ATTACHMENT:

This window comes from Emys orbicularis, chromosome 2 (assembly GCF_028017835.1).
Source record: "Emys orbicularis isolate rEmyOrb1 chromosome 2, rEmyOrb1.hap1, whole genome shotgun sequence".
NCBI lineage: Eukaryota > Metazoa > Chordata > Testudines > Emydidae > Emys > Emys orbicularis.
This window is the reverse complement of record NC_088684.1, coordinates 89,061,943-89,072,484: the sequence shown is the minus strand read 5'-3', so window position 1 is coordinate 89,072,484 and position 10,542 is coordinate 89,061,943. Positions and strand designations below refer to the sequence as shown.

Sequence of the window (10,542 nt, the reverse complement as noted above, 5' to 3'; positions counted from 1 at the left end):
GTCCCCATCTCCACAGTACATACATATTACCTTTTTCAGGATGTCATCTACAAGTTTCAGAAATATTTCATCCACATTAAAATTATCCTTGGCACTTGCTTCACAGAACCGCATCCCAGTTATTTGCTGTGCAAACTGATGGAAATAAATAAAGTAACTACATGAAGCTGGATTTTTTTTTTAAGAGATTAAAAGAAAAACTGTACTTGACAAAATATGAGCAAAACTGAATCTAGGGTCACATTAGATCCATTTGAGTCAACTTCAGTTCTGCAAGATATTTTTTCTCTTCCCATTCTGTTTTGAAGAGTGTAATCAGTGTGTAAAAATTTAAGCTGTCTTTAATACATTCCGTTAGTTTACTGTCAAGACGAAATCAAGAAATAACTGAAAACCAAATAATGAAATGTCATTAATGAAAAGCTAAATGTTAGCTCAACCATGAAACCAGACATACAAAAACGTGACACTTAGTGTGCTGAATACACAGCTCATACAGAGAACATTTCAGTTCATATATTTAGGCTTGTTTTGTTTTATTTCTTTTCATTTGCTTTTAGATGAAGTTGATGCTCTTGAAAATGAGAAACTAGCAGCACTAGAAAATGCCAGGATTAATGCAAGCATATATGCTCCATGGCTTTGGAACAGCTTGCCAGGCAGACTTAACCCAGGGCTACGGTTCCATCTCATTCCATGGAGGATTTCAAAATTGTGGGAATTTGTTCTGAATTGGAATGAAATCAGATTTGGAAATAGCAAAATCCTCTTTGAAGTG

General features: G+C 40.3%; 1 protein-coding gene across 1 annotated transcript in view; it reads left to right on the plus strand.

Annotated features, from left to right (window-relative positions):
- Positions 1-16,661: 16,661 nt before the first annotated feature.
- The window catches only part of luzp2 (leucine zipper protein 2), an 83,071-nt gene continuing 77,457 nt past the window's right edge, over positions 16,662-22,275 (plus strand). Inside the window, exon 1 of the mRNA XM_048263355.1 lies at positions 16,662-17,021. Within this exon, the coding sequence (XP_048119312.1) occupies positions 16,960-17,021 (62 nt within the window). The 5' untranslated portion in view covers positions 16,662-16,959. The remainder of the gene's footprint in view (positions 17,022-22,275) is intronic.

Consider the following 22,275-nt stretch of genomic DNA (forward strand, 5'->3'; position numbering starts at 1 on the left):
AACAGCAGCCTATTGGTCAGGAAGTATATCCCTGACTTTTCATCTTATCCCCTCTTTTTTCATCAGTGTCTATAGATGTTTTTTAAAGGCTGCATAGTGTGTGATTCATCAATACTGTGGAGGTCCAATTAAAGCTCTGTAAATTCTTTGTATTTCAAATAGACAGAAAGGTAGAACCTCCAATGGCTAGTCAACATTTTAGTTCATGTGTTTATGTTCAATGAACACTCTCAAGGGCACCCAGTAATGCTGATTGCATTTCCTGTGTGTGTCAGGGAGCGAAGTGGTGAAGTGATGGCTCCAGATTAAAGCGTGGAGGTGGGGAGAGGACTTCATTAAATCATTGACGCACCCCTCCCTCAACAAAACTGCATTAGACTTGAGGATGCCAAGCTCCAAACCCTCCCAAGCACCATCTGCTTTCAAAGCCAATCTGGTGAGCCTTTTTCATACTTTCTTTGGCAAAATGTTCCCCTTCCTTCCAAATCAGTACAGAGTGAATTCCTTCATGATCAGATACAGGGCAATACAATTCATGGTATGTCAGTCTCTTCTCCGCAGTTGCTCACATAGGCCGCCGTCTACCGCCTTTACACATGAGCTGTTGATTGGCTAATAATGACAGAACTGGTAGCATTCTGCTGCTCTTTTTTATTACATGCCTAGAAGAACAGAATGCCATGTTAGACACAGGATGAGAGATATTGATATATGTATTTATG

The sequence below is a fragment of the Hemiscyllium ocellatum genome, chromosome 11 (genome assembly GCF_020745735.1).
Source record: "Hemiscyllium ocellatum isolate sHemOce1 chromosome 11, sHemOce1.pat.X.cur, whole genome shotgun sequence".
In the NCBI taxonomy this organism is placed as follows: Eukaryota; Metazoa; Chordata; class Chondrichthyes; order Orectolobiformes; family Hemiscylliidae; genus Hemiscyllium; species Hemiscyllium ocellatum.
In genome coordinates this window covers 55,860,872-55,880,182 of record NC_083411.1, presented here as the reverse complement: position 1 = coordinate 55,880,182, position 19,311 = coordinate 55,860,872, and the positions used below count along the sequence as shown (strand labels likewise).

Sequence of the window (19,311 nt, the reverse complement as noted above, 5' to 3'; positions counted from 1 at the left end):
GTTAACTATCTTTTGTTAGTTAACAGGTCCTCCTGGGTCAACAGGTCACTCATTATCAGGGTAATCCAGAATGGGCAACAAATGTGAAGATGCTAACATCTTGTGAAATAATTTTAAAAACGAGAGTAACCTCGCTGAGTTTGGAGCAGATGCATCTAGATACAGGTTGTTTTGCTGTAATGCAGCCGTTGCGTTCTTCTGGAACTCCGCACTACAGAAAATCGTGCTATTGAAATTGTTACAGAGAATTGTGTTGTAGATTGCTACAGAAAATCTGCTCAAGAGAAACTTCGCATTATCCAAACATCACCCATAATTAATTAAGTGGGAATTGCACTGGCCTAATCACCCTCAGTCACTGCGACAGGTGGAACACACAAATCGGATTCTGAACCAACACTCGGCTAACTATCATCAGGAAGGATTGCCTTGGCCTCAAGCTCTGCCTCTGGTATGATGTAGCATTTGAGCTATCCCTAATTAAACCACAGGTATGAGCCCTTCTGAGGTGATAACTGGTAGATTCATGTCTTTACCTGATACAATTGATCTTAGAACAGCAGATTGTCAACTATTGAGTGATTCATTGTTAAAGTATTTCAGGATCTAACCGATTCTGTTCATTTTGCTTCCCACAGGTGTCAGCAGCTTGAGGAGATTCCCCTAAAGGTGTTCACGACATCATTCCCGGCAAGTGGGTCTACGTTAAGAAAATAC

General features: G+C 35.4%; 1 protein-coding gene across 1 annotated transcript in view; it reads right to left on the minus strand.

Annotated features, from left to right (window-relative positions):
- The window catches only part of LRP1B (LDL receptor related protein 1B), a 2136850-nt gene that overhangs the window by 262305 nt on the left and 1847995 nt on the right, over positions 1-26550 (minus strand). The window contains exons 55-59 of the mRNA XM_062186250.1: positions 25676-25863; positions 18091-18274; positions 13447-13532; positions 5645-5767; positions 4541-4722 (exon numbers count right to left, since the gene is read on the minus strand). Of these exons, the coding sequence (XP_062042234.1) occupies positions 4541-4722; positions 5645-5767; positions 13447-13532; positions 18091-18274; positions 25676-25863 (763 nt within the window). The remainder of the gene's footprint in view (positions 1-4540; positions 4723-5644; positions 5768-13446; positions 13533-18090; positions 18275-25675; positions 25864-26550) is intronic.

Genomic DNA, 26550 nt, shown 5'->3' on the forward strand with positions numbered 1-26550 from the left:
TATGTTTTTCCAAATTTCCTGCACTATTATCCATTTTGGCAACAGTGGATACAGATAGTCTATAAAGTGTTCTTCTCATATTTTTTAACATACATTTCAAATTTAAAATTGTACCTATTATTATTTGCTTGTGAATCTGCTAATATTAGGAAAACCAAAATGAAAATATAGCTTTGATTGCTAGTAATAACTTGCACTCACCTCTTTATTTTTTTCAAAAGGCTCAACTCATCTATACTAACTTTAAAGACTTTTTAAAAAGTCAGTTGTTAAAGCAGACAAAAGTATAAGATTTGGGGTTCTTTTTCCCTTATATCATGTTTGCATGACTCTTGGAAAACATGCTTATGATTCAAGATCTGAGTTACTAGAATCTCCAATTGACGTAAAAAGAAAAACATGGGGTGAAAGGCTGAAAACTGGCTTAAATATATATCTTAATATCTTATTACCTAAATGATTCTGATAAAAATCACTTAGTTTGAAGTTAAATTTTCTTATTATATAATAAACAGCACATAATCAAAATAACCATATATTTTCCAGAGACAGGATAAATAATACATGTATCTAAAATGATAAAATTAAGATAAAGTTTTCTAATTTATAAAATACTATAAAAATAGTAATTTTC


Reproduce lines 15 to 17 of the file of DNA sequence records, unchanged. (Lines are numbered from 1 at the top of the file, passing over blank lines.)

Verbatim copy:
In the NCBI taxonomy this organism is placed as follows: Eukaryota; Metazoa; Chordata; class Chondrichthyes; order Orectolobiformes; family Hemiscylliidae; genus Hemiscyllium; species Hemiscyllium ocellatum.
In genome coordinates this window covers 55,860,872-55,880,182 of record NC_083411.1, presented here as the reverse complement: position 1 = coordinate 55,880,182, position 19,311 = coordinate 55,860,872, and the positions used below count along the sequence as shown (strand labels likewise).

Sequence of the window (19,311 nt, the reverse complement as noted above, 5' to 3'; positions counted from 1 at the left end):